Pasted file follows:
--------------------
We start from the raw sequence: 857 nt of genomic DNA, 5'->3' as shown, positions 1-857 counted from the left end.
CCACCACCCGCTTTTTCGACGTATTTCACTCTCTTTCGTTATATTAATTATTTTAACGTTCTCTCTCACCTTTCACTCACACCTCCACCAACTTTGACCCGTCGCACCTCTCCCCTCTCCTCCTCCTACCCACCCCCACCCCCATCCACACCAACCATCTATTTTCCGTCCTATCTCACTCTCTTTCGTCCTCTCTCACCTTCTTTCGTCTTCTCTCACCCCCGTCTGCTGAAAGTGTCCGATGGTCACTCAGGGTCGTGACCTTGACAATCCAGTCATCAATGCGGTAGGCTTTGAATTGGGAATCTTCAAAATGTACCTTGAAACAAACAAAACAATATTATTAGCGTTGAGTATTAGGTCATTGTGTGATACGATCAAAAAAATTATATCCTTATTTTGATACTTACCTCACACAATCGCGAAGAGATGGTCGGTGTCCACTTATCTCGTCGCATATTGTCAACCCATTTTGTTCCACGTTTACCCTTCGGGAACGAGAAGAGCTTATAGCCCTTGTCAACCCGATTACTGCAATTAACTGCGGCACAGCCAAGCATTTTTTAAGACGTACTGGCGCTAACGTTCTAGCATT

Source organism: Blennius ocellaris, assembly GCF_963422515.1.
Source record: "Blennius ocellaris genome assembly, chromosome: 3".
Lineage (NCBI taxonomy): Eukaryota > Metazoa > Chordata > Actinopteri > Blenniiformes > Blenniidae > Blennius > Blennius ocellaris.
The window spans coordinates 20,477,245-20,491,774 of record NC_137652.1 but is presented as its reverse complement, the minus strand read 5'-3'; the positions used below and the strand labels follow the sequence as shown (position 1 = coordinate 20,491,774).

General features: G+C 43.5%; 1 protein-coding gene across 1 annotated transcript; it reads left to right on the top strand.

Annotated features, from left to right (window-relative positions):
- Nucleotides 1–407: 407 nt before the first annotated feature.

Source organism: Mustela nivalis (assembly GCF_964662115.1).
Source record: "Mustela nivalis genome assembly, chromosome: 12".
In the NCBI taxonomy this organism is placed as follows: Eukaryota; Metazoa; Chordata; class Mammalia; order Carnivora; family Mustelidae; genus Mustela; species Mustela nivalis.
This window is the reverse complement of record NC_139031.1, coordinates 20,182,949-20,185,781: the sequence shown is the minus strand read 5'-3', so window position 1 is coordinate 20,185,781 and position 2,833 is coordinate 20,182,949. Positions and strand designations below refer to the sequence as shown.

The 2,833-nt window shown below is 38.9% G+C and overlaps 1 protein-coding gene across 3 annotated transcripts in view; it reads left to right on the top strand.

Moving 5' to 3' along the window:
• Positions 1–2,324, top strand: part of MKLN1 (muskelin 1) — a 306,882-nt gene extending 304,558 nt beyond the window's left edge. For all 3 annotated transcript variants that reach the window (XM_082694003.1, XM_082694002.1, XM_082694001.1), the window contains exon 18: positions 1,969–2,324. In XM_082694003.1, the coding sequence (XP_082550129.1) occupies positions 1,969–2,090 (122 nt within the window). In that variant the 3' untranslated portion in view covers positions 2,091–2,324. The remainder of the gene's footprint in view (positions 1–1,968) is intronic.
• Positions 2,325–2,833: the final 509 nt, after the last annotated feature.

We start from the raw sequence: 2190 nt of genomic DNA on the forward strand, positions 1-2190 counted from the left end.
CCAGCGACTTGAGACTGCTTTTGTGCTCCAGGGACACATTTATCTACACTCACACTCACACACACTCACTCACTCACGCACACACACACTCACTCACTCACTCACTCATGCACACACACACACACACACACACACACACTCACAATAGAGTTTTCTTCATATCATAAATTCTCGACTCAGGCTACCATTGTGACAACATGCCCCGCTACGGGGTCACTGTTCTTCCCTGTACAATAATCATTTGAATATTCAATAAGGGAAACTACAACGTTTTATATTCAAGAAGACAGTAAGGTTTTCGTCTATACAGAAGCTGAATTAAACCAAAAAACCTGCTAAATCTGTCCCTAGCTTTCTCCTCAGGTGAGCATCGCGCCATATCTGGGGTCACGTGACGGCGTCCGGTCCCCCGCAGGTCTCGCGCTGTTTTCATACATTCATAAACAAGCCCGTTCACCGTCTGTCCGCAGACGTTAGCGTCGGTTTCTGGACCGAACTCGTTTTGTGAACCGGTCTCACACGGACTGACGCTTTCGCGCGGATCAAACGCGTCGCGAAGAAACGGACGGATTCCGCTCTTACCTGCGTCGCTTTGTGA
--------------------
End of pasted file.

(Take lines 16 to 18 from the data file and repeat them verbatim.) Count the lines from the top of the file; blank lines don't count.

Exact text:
• Positions 1–2,324, top strand: part of MKLN1 (muskelin 1) — a 306,882-nt gene extending 304,558 nt beyond the window's left edge. For all 3 annotated transcript variants that reach the window (XM_082694003.1, XM_082694002.1, XM_082694001.1), the window contains exon 18: positions 1,969–2,324. In XM_082694003.1, the coding sequence (XP_082550129.1) occupies positions 1,969–2,090 (122 nt within the window). In that variant the 3' untranslated portion in view covers positions 2,091–2,324. The remainder of the gene's footprint in view (positions 1–1,968) is intronic.
• Positions 2,325–2,833: the final 509 nt, after the last annotated feature.

We start from the raw sequence: 2190 nt of genomic DNA on the forward strand, positions 1-2190 counted from the left end.